The program soon moved from Trendle’s fledgling statewide network of stations to a coast-to-coast feed. He offered Striker — who had been mailing in his scripts — a full-time job for $100 a week. As a condition of employment, the writer reluctantly surrendered all rights to the character. Striker moved his family to Detroit just in time to see the windows of Hudson’s fill up with Lone Ranger merchandise for the 1933 Christmas season.

Trendle’s coffers filled up as well. He quickly copyrighted The Lone Ranger and raked in millions of dollars over the life of the show. To discourage employees looking for a raise, he kept a doctored ledger showing the profitable program losing money. The show’s dizzying success eventually begat The Green Hornet and Sergeant Preston of the Yukon, WXYZ dramas that borrowed many of their themes, story-lines, and voice actors from The Lone Ranger.

Trendle issued strict directives regarding the Ranger’s comportment. He was to speak in perfect English, could never cuss, drink alcohol, or tell a lie, and had to be respectful of all nationalities and religions. In this theater of the mind, listeners were to see a level-headed pursuer of justice, not some vigilante wildly blasting his trademark silver bullets off saloon ceilings and canyon walls.

“I’ll shoot if I have to,” the Lone Ranger would say. “But I’ll shoot to wound, not to kill. If a man must die, it’s up to the law to decide that, not the person behind a six-shooter.” To which Tonto would reply, “That right, kemo-sabe!” The much-parodied word, which in the show was interpreted as “faithful friend,” was borrowed from the name of a Camp Ke-Mo-Sah-Bee that Jewell’s father-in-law owned in northern Michigan. Tonto’s pidgin English clouded the fact that the character was written as being roughly the Lone Ranger’s equal, not a subservient sidekick. For the first year or so, the two even rode Silver together, until Tonto got his own horse, Scout.

To Patsy Horan of Lansing, the noble and loyal Tonto was simply “good ol’ Uncle Fred” — a pudgy, balding, veteran Shakespearean actor who happened to be her godfather, Fred McCarthy. He was born in Pennsylvania in 1877, and went by the stage name of John Todd. During his vaudeville days he actually met Buffalo Bill.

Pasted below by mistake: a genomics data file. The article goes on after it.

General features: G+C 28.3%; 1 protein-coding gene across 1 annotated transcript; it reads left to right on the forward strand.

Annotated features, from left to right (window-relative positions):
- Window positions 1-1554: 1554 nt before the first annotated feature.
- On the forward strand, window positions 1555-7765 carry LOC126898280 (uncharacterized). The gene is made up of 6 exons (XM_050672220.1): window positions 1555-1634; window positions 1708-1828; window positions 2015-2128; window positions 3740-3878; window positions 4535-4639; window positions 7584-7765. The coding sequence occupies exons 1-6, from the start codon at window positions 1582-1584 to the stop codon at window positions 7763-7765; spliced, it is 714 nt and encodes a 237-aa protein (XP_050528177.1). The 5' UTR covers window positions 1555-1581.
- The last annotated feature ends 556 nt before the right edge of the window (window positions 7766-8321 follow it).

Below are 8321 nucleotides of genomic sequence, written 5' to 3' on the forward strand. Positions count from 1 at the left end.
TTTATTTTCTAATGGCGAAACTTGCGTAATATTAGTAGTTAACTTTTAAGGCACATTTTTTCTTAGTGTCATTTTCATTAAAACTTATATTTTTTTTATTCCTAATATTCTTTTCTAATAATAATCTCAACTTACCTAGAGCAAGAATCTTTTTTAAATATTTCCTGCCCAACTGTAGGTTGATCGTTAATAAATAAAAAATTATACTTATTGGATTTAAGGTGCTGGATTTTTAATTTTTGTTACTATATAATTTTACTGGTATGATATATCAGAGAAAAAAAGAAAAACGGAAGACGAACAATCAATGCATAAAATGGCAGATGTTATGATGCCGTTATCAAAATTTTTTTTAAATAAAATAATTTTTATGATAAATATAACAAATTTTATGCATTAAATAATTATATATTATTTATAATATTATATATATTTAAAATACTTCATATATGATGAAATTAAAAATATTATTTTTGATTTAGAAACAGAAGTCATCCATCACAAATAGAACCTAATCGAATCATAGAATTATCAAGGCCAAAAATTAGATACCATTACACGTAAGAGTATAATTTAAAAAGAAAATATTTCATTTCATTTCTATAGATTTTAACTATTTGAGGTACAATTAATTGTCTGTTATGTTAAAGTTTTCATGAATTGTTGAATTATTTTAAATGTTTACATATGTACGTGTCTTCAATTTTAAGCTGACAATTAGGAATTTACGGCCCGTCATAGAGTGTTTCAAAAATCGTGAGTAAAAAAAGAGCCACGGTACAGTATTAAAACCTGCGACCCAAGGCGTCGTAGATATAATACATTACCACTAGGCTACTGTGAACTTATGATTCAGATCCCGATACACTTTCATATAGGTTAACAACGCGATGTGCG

“He’d come over to our house in Detroit for Sunday dinner,” says Horan, 73. “I remember sitting on his lap. A real kind man. He’d give us kids elocution lessons. I thought it was kind of funny that Tonto always had shiny, manicured fingernails and smelled like cologne. But then I figured, well, he was an actor.”

Todd played Tonto throughout the radio show’s entire run. He often said he was grateful for such steady work, especially during the Depression.

“We were the stars of the neighborhood,” Horan says. “The family next door had a priest. But we had Tonto.”

Few people even in Graser’s Farmington neighborhood knew of his secret alter ego. But the Ranger’s identity was tragically exposed in the early-morning hours of April 8, 1941. While driving home on Grand River, the 32-year-old actor — who had urged millions of kids to join the Lone Ranger Safety Club — fell asleep at the wheel and plowed his car into a parked trailer. Graser’s untimely death rattled a country grown comfortable with his deep, rich voice and shocked children convinced of the Lone Ranger’s invincibility. Warmhearted obituaries were published coast to coast and 10,000 mourners attended the funeral.

 

With a schedule of live broadcasts looming, the tragedy had station officials scrambling to rewrite scripts while searching for a replacement. Several candidates were considered, including a staff announcer recently graduated from the University of Michigan — Myron “Mike” Wallace of future 60 Minutes fame.

In the end, Beemer — who by now was the station manager and the longtime public face of the Ranger at parades, rodeos, and school functions — was the logical choice. Looking to soften the transition to a different voice, Striker’s revised storyline had the Ranger seriously wounded and unable to speak in anything other than an occasional moan or whisper. Tonto carried much of the action for several episodes until finally, a couple of weeks after Graser’s death, a healed Lone Ranger was able to speak with bold, renewed vigor.

With Beemer at the reins, The Lone Ranger continued to ride righteously through the ether, picking up sponsors, listeners, and merchandisers along the way. By 1947, it was being heard on nearly 250 radio stations. One giveaway that year resulted in a record 3 million letters and postcards, bearing postmarks from as far away as Mexico, New Zealand, and Singapore.

The virile, strong-willed Beemer, who liked to wind down after shows with a few martinis and beer chasers at the Van Dyke Club, could be a handful when mask-less. But he was the perfect role model while in character, making unpublicized visits to hospitals and nursing homes and always putting on spirited public performances. He had been wounded while serving as an underage soldier in World War I and absolutely believed in every syrupy syllable of the Lone Ranger’s code, especially those homilies concerning duty, honor, and patriotism. He was the ideal pitchman for the show’s major sponsor, General Mills, which offered such premiums as the Lone Ranger Atomic Bomb Ring. Kids ate it all up — the cereal along with the myth.